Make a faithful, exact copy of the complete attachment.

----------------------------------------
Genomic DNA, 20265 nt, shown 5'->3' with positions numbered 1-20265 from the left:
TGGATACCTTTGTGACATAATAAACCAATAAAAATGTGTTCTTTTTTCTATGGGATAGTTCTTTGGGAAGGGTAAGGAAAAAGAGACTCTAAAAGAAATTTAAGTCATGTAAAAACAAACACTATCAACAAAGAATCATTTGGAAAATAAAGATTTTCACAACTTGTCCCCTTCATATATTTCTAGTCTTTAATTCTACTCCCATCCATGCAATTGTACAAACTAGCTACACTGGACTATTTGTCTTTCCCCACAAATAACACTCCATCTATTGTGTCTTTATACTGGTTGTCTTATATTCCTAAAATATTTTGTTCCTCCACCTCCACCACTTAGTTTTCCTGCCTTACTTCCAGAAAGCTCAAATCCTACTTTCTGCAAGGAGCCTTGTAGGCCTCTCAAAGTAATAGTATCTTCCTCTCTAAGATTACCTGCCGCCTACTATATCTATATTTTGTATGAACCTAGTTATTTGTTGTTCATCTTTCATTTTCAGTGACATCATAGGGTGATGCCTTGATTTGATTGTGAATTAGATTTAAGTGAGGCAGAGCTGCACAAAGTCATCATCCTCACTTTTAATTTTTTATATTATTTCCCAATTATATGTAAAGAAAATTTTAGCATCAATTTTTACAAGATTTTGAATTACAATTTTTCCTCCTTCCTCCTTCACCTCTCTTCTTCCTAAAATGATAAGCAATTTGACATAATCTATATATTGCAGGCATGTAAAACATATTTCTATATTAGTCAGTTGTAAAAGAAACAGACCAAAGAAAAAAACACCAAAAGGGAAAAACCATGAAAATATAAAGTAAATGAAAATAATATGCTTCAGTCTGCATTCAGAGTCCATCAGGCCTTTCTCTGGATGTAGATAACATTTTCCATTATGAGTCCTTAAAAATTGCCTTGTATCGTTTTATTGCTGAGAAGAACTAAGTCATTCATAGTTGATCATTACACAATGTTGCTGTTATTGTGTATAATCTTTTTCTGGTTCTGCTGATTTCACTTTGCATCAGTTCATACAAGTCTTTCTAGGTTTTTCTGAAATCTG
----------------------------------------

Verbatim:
Genomic DNA, 20265 nt, shown 5'->3' with positions numbered 1-20265 from the left:
TGGATACCTTTGTGACATAATAAACCAATAAAAATGTGTTCTTTTTTCTATGGGATAGTTCTTTGGGAAGGGTAAGGAAAAAGAGACTCTAAAAGAAATTTAAGTCATGTAAAAACAAACACTATCAACAAAGAATCATTTGGAAAATAAAGATTTTCACAACTTGTCCCCTTCATATATTTCTAGTCTTTAATTCTACTCCCATCCATGCAATTGTACAAACTAGCTACACTGGACTATTTGTCTTTCCCCACAAATAACACTCCATCTATTGTGTCTTTATACTGGTTGTCTTATATTCCTAAAATATTTTGTTCCTCCACCTCCACCACTTAGTTTTCCTGCCTTACTTCCAGAAAGCTCAAATCCTACTTTCTGCAAGGAGCCTTGTAGGCCTCTCAAAGTAATAGTATCTTCCTCTCTAAGATTACCTGCCGCCTACTATATCTATATTTTGTATGAACCTAGTTATTTGTTGTTCATCTTTCATTTTCAGTGACATCATAGGGTGATGCCTTGATTTGATTGTGAATTAGATTTAAGTGAGGCAGAGCTGCACAAAGTCATCATCCTCACTTTTAATTTTTTATATTATTTCCCAATTATATGTAAAGAAAATTTTAGCATCAATTTTTACAAGATTTTGAATTACAATTTTTCCTCCTTCCTCCTTCACCTCTCTTCTTCCTAAAATGATAAGCAATTTGACATAATCTATATATTGCAGGCATGTAAAACATATTTCTATATTAGTCAGTTGTAAAAGAAACAGACCAAAGAAAAAAACACCAAAAGGGAAAAACCATGAAAATATAAAGTAAATGAAAATAATATGCTTCAGTCTGCATTCAGAGTCCATCAGGCCTTTCTCTGGATGTAGATAACATTTTCCATTATGAGTCCTTAAAAATTGCCTTGTATCGTTTTATTGCTGAGAAGAACTAAGTCATTCATAGTTGATCATTACACAATGTTGCTGTTATTGTGTATAATCTTTTTCTGGTTCTGCTGATTTCACTTTGCATCAGTTCATACAAGTCTTTCTAGGTTTTTCTGAAATCTG